Thursday, 7 August 2014
Panic by Lauren Oliver
Synopsis: In the small town of Carp, a game is played every year by the graduated seniors because it's summer and there is nothing else better to do. Heather has watched the dangerous game, Panic, most years but never thought she'd enter until she finds something to play for. Dodge, however, always wanted to play Panic, a quest he wishes to fulfil by making his way entirely through the game - whatever the cost. The game will form new alliances, new rivalries and create and destroy secrets. Everyone is playing the game for a reason, they just cannot afford to panic.
When I finished PANIC and sat down to write down a few thoughts on the book so I could create some kind of post that looked like a review, I came to a realisation.
I started by writing about its comparison to other Lauren Oliver books I have read. For me, this book didn't seem to slog on and on like I found some of Oliver's books doing. Neither did I feel like there was way too much poetic prose that sometimes felt showed more her brilliant writing ability rather than adding to the narrative. I felt I got more into this book than her other ones and perhaps hooked quicker on the narrative in comparison to her other books.
Then, I started to think about my reaction after reading and my reaction to finding out the premise of the novel. I went to a Lauren Oliver signing early last year when she was in the middle of writing PANIC. She described it as 'teenagers taking part in a deadly game'. As Hunger Games was at the height of its popularity at this point, the whole idea reminded me of the dangerous Hunger Games, especially as Lauren Oliver's previous books I've read have steered more towards dystopian than contemporary.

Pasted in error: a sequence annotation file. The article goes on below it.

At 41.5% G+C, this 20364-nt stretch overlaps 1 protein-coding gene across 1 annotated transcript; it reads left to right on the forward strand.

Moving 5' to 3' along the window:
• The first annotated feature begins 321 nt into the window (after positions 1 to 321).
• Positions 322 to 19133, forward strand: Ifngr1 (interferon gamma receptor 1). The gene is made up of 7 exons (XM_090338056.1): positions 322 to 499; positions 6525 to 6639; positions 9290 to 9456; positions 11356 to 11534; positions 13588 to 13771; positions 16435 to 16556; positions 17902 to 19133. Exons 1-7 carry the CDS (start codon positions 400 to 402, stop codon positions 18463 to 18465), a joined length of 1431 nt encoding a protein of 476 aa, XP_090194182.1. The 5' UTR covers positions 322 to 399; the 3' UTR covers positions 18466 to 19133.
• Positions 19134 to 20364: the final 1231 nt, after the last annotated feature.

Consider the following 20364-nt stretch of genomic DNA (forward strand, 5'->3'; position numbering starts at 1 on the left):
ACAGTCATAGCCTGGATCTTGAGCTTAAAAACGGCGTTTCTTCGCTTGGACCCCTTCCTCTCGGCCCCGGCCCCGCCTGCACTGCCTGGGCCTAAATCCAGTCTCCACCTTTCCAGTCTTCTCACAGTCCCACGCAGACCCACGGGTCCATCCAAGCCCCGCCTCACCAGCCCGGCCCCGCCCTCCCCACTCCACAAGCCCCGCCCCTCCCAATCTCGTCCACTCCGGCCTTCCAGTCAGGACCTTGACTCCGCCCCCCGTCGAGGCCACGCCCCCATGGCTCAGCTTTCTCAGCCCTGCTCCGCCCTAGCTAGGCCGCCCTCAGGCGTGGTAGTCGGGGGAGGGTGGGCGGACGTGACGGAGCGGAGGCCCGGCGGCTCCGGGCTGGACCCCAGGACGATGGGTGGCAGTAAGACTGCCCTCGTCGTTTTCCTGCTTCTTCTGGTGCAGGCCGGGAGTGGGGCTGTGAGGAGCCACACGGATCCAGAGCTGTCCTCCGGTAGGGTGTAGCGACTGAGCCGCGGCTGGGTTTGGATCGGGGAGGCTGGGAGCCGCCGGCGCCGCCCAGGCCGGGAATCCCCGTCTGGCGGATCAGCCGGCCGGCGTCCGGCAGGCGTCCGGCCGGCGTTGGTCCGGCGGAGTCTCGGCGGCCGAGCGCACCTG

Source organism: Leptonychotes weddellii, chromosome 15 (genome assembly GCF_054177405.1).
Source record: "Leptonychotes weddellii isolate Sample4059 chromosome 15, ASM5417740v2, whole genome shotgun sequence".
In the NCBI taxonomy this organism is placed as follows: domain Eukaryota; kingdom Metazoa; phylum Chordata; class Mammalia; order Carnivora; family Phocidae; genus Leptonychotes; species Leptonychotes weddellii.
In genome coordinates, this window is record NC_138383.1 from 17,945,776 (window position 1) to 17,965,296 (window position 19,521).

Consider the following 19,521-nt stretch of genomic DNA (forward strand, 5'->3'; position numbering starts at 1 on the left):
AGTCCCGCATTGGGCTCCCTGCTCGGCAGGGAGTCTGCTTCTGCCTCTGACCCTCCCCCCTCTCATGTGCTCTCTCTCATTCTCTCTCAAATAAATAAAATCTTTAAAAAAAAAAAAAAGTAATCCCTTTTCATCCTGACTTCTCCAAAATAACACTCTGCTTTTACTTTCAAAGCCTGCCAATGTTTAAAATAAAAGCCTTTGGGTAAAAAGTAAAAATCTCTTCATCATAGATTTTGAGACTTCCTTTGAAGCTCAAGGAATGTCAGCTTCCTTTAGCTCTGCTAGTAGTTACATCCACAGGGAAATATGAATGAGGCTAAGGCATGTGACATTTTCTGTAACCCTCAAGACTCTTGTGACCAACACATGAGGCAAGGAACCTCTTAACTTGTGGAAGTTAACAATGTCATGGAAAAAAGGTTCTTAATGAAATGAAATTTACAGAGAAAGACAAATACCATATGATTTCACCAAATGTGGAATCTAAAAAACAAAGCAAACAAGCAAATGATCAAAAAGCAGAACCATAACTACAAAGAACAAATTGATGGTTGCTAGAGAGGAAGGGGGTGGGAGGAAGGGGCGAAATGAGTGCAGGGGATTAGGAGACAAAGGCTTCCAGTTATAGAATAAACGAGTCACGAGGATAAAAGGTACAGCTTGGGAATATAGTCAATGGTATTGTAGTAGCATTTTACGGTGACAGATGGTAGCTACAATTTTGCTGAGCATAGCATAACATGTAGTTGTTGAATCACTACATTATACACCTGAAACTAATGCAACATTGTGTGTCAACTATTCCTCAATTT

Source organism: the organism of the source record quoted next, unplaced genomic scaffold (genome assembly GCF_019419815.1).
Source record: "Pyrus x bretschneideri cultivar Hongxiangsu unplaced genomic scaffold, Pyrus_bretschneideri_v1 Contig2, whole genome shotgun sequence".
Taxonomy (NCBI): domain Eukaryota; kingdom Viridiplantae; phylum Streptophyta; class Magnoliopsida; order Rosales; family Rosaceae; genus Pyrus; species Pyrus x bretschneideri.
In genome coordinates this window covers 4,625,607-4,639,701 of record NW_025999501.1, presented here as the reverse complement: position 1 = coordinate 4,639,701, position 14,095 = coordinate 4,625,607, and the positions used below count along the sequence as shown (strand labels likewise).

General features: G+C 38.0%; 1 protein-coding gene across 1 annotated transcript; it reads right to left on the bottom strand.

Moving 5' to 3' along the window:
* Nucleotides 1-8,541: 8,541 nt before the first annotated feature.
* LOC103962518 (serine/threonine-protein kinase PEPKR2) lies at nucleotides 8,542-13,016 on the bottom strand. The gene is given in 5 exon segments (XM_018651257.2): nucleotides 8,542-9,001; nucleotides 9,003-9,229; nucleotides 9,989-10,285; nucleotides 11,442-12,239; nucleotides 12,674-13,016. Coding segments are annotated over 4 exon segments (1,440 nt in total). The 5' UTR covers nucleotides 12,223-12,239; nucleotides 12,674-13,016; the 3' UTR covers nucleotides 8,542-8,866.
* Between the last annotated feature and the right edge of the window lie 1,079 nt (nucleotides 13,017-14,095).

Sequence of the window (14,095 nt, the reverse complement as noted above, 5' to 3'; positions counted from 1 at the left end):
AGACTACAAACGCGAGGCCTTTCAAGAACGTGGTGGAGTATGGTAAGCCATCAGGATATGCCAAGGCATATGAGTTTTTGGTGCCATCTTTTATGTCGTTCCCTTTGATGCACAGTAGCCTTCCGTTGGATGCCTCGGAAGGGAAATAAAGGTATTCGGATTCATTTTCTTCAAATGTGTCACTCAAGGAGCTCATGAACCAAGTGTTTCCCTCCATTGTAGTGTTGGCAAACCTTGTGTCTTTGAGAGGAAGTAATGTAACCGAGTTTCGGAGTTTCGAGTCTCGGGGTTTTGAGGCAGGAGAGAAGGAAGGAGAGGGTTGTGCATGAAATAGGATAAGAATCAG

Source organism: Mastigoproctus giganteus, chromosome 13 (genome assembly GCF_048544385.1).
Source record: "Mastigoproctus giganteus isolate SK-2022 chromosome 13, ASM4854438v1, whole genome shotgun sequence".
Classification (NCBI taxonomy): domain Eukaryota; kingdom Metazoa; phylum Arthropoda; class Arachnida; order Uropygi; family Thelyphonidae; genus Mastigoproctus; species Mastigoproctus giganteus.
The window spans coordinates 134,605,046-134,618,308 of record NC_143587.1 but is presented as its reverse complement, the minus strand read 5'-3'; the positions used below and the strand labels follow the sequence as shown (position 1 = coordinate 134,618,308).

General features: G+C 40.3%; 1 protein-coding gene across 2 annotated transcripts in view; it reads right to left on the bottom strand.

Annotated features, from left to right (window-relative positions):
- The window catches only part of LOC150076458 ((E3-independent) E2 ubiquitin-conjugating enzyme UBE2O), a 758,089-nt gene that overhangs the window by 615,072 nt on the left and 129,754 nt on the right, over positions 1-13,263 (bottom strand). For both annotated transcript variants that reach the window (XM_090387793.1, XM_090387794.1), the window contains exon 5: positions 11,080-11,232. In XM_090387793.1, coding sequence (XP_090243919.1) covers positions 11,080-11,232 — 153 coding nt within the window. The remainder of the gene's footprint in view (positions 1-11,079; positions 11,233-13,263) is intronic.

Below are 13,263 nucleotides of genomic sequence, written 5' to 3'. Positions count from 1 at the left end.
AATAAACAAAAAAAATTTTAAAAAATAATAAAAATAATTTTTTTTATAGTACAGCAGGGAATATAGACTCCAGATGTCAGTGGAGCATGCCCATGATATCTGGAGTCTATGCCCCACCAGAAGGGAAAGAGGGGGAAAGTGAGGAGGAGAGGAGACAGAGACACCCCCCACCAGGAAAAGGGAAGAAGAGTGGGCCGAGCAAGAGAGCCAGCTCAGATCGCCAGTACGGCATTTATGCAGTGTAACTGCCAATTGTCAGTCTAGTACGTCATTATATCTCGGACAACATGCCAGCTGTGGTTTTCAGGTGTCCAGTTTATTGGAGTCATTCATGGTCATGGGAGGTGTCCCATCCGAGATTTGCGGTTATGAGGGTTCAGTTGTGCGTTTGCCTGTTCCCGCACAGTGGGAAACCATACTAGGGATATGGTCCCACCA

This is when the realisation dawned on me that apart from those sentiments, I did not really have much else to say about this book. I liked this book, but I didn't love it and I didn't dislike it. In a word, it was 'okay'. The more I thought about it, the less I had to add to my thoughts on this book. It stood out for me because it was something different, an edgy contemporary not like other books seen out there, however, not a book that I would remember time and time again. The characters are well-developed and unique mostly due to the length of the book allowing that to happen, however, it did make the main narrative - the game, Panic - draw out, sometimes a little bit too much. I liked the writing and I liked how Oliver approached it following two very different teenagers, Dodge and Heather, who also have far more similarities than meets the eye.
I did enjoy this book, I did like the edginess and the uniqueness of the narrative. However, it was predictable and not the more memorable or be a book I will keep coming back to. PANIC is a great novel and in the game itself to deal with some of the social issues teenagers deal with on a daily basis and it was engaging and slightly addictive to read as I wanted to see how the game panned out. But, although it was nice to see Oliver write a more contemporary novel, it did have some flaws.
I give it a 3.5 out of 5